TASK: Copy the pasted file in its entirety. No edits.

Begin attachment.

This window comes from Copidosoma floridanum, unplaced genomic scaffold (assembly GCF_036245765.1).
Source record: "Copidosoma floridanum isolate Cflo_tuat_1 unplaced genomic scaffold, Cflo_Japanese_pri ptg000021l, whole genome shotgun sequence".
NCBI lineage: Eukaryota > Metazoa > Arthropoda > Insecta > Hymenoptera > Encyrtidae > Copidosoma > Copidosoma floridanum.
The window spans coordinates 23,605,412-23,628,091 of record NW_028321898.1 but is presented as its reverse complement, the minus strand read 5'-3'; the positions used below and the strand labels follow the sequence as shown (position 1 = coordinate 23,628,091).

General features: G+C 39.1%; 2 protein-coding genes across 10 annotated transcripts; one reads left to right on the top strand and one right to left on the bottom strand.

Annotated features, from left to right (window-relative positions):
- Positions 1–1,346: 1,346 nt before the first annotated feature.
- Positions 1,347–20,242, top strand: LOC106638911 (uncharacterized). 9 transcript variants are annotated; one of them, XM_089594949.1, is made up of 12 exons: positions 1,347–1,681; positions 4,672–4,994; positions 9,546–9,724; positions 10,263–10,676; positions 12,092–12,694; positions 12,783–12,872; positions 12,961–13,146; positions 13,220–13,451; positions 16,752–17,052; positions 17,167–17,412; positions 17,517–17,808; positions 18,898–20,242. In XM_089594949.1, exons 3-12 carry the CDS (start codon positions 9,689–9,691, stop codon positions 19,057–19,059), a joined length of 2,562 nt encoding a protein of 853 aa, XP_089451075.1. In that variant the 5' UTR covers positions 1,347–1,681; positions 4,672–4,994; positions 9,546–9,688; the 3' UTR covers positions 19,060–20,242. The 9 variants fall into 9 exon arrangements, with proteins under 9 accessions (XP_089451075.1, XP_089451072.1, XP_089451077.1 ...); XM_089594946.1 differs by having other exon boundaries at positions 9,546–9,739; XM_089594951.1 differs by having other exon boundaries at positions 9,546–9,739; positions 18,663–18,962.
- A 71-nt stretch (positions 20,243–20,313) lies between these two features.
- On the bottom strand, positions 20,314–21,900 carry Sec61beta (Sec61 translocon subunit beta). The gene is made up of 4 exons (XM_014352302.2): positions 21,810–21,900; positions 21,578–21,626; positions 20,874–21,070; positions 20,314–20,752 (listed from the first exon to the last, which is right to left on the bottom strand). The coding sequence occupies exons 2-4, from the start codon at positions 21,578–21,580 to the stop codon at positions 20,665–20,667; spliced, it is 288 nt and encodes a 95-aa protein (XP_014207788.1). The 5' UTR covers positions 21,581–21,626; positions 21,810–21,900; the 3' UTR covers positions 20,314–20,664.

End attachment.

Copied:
This window comes from Copidosoma floridanum, unplaced genomic scaffold (assembly GCF_036245765.1).
Source record: "Copidosoma floridanum isolate Cflo_tuat_1 unplaced genomic scaffold, Cflo_Japanese_pri ptg000021l, whole genome shotgun sequence".
NCBI lineage: Eukaryota > Metazoa > Arthropoda > Insecta > Hymenoptera > Encyrtidae > Copidosoma > Copidosoma floridanum.
The window spans coordinates 23,605,412-23,628,091 of record NW_028321898.1 but is presented as its reverse complement, the minus strand read 5'-3'; the positions used below and the strand labels follow the sequence as shown (position 1 = coordinate 23,628,091).

General features: G+C 39.1%; 2 protein-coding genes across 10 annotated transcripts; one reads left to right on the top strand and one right to left on the bottom strand.

Annotated features, from left to right (window-relative positions):
- Positions 1–1,346: 1,346 nt before the first annotated feature.
- Positions 1,347–20,242, top strand: LOC106638911 (uncharacterized). 9 transcript variants are annotated; one of them, XM_089594949.1, is made up of 12 exons: positions 1,347–1,681; positions 4,672–4,994; positions 9,546–9,724; positions 10,263–10,676; positions 12,092–12,694; positions 12,783–12,872; positions 12,961–13,146; positions 13,220–13,451; positions 16,752–17,052; positions 17,167–17,412; positions 17,517–17,808; positions 18,898–20,242. In XM_089594949.1, exons 3-12 carry the CDS (start codon positions 9,689–9,691, stop codon positions 19,057–19,059), a joined length of 2,562 nt encoding a protein of 853 aa, XP_089451075.1. In that variant the 5' UTR covers positions 1,347–1,681; positions 4,672–4,994; positions 9,546–9,688; the 3' UTR covers positions 19,060–20,242. The 9 variants fall into 9 exon arrangements, with proteins under 9 accessions (XP_089451075.1, XP_089451072.1, XP_089451077.1 ...); XM_089594946.1 differs by having other exon boundaries at positions 9,546–9,739; XM_089594951.1 differs by having other exon boundaries at positions 9,546–9,739; positions 18,663–18,962.
- A 71-nt stretch (positions 20,243–20,313) lies between these two features.
- On the bottom strand, positions 20,314–21,900 carry Sec61beta (Sec61 translocon subunit beta). The gene is made up of 4 exons (XM_014352302.2): positions 21,810–21,900; positions 21,578–21,626; positions 20,874–21,070; positions 20,314–20,752 (listed from the first exon to the last, which is right to left on the bottom strand). The coding sequence occupies exons 2-4, from the start codon at positions 21,578–21,580 to the stop codon at positions 20,665–20,667; spliced, it is 288 nt and encodes a 95-aa protein (XP_014207788.1). The 5' UTR covers positions 21,581–21,626; positions 21,810–21,900; the 3' UTR covers positions 20,314–20,664.